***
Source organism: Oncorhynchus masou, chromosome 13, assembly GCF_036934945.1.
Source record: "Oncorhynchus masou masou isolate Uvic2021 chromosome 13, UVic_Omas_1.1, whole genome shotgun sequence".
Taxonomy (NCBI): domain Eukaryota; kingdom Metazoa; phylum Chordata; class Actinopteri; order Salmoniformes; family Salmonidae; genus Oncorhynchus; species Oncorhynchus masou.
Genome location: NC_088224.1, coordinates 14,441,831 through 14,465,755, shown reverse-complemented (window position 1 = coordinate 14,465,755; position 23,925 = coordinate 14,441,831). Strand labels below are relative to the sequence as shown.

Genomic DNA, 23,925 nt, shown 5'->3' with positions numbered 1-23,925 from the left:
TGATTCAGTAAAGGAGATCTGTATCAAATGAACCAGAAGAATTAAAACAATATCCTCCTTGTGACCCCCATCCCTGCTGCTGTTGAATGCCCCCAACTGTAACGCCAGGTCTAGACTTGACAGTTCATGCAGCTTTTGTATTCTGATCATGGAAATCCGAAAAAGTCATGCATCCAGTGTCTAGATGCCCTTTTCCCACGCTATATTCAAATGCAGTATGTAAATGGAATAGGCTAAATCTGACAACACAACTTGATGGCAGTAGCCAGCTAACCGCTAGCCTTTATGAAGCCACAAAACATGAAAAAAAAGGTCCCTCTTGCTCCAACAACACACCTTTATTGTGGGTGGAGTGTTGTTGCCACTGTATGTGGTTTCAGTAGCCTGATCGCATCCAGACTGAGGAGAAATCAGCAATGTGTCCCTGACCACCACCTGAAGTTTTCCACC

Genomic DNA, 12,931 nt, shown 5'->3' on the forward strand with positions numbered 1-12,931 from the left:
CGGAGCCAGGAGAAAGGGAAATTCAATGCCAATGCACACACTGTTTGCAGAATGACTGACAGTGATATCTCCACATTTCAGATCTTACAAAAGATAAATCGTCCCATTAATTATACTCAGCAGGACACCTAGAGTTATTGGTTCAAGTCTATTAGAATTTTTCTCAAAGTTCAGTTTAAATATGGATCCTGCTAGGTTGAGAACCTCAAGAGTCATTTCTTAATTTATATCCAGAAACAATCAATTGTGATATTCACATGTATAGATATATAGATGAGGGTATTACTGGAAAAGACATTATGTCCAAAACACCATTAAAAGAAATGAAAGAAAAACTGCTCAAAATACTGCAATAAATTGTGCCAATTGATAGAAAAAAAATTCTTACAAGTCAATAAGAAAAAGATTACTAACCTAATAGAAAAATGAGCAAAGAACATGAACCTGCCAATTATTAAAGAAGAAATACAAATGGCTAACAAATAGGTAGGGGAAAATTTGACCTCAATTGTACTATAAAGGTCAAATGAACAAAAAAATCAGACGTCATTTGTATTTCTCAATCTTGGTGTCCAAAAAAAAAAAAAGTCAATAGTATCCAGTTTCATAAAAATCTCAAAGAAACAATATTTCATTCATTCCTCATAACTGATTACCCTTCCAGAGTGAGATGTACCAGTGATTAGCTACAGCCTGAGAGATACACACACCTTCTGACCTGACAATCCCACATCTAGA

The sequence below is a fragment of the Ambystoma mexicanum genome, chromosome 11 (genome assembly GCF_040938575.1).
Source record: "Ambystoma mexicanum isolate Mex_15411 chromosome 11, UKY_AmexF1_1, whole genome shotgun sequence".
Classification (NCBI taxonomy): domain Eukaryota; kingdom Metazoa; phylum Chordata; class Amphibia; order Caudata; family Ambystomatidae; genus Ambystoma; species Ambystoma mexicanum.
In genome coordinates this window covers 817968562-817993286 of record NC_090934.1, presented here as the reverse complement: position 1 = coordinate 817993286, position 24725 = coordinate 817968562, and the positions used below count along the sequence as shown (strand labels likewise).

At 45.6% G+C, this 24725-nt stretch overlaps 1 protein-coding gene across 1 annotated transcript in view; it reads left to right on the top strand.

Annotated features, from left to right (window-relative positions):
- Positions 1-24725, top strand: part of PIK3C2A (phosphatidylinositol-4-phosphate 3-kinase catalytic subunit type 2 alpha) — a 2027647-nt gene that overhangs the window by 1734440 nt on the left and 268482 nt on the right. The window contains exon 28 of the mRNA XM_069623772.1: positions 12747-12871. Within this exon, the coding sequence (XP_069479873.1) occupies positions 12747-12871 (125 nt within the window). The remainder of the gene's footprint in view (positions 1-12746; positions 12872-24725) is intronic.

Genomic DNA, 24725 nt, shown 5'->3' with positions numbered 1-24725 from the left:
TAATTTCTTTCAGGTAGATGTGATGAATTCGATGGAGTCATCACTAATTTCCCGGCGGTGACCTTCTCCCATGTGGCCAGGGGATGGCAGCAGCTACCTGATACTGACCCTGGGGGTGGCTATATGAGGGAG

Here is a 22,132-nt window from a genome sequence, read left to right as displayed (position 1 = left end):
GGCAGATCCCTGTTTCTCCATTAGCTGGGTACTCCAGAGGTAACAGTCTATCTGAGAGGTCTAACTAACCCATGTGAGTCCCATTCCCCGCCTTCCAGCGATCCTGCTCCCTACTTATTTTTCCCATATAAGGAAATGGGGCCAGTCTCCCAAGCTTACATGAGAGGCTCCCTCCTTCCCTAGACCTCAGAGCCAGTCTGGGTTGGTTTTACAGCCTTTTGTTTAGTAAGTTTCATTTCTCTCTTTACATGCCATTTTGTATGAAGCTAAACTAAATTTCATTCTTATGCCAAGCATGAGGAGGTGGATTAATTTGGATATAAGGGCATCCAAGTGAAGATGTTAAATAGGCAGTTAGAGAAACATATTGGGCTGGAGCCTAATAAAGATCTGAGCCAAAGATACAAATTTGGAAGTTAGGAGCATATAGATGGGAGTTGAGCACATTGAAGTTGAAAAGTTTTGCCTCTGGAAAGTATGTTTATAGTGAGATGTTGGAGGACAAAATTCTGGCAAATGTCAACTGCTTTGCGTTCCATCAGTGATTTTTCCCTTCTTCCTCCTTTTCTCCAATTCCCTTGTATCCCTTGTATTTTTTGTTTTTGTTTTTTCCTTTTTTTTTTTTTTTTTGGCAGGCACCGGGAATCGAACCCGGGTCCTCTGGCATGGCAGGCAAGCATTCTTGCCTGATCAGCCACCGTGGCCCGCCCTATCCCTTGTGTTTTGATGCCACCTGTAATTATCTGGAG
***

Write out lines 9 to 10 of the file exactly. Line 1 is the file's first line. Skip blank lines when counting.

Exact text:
The sequence below is a fragment of the Ambystoma mexicanum genome, chromosome 11 (genome assembly GCF_040938575.1).
Source record: "Ambystoma mexicanum isolate Mex_15411 chromosome 11, UKY_AmexF1_1, whole genome shotgun sequence".